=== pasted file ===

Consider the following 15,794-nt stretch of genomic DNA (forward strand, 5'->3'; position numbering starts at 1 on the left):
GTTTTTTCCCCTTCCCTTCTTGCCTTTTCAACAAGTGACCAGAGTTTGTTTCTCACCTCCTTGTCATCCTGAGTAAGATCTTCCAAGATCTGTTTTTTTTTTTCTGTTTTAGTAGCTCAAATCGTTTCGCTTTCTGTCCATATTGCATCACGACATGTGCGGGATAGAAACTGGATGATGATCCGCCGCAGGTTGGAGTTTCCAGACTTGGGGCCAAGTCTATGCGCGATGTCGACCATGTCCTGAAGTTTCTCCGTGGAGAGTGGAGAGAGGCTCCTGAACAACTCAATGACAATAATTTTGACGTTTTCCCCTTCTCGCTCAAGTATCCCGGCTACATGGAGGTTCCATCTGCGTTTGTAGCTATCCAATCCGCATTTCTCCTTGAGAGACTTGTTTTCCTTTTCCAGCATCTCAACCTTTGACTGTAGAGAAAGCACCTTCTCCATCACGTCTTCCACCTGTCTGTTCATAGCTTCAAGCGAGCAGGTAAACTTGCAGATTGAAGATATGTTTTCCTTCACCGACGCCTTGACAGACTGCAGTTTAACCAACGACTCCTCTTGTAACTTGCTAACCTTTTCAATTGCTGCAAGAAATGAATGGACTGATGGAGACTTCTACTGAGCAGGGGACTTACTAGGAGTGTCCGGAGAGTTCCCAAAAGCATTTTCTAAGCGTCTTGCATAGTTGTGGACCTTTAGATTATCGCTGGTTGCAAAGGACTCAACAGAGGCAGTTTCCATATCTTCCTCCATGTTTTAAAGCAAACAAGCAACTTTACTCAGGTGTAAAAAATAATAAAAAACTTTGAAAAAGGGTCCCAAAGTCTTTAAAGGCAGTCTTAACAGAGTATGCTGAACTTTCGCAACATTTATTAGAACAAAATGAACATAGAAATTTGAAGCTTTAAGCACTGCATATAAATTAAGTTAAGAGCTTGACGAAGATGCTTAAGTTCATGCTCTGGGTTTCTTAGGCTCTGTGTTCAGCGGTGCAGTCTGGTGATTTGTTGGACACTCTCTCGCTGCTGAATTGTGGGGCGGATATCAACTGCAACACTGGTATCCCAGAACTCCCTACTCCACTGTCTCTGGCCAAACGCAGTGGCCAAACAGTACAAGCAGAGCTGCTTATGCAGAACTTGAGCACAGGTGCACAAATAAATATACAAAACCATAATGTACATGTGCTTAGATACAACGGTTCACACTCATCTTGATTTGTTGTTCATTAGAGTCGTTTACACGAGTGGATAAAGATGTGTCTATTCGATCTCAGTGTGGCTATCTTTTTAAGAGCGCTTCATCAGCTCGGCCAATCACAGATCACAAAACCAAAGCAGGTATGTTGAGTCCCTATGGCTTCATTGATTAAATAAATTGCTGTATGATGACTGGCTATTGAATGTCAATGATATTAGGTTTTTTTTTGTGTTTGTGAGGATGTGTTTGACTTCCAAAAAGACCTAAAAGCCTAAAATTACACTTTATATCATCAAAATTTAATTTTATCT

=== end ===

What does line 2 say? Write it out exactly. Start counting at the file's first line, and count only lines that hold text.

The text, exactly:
GTTTTTTCCCCTTCCCTTCTTGCCTTTTCAACAAGTGACCAGAGTTTGTTTCTCACCTCCTTGTCATCCTGAGTAAGATCTTCCAAGATCTGTTTTTTTTTTTCTGTTTTAGTAGCTCAAATCGTTTCGCTTTCTGTCCATATTGCATCACGACATGTGCGGGATAGAAACTGGATGATGATCCGCCGCAGGTTGGAGTTTCCAGACTTGGGGCCAAGTCTATGCGCGATGTCGACCATGTCCTGAAGTTTCTCCGTGGAGAGTGGAGAGAGGCTCCTGAACAACTCAATGACAATAATTTTGACGTTTTCCCCTTCTCGCTCAAGTATCCCGGCTACATGGAGGTTCCATCTGCGTTTGTAGCTATCCAATCCGCATTTCTCCTTGAGAGACTTGTTTTCCTTTTCCAGCATCTCAACCTTTGACTGTAGAGAAAGCACCTTCTCCATCACGTCTTCCACCTGTCTGTTCATAGCTTCAAGCGAGCAGGTAAACTTGCAGATTGAAGATATGTTTTCCTTCACCGACGCCTTGACAGACTGCAGTTTAACCAACGACTCCTCTTGTAACTTGCTAACCTTTTCAATTGCTGCAAGAAATGAATGGACTGATGGAGACTTCTACTGAGCAGGGGACTTACTAGGAGTGTCCGGAGAGTTCCCAAAAGCATTTTCTAAGCGTCTTGCATAGTTGTGGACCTTTAGATTATCGCTGGTTGCAAAGGACTCAACAGAGGCAGTTTCCATATCTTCCTCCATGTTTTAAAGCAAACAAGCAACTTTACTCAGGTGTAAAAAATAATAAAAAACTTTGAAAAAGGGTCCCAAAGTCTTTAAAGGCAGTCTTAACAGAGTATGCTGAACTTTCGCAACATTTATTAGAACAAAATGAACATAGAAATTTGAAGCTTTAAGCACTGCATATAAATTAAGTTAAGAGCTTGACGAAGATGCTTAAGTTCATGCTCTGGGTTTCTTAGGCTCTGTGTTCAGCGGTGCAGTCTGGTGATTTGTTGGACACTCTCTCGCTGCTGAATTGTGGGGCGGATATCAACTGCAACACTGGTATCCCAGAACTCCCTACTCCACTGTCTCTGGCCAAACGCAGTGGCCAAACAGTACAAGCAGAGCTGCTTATGCAGAACTTGAGCACAGGTGCACAAATAAATATACAAAACCATAATGTACATGTGCTTAGATACAACGGTTCACACTCATCTTGATTTGTTGTTCATTAGAGTCGTTTACACGAGTGGATAAAGATGTGTCTATTCGATCTCAGTGTGGCTATCTTTTTAAGAGCGCTTCATCAGCTCGGCCAATCACAGATCACAAAACCAAAGCAGGTATGTTGAGTCCCTATGGCTTCATTGATTAAATAAATTGCTGTATGATGACTGGCTATTGAATGTCAATGATATTAGGTTTTTTTTTGTGTTTGTGAGGATGTGTTTGACTTCCAAAAAGACCTAAAAGCCTAAAATTACACTTTATATCATCAAAATTTAATTTTATCT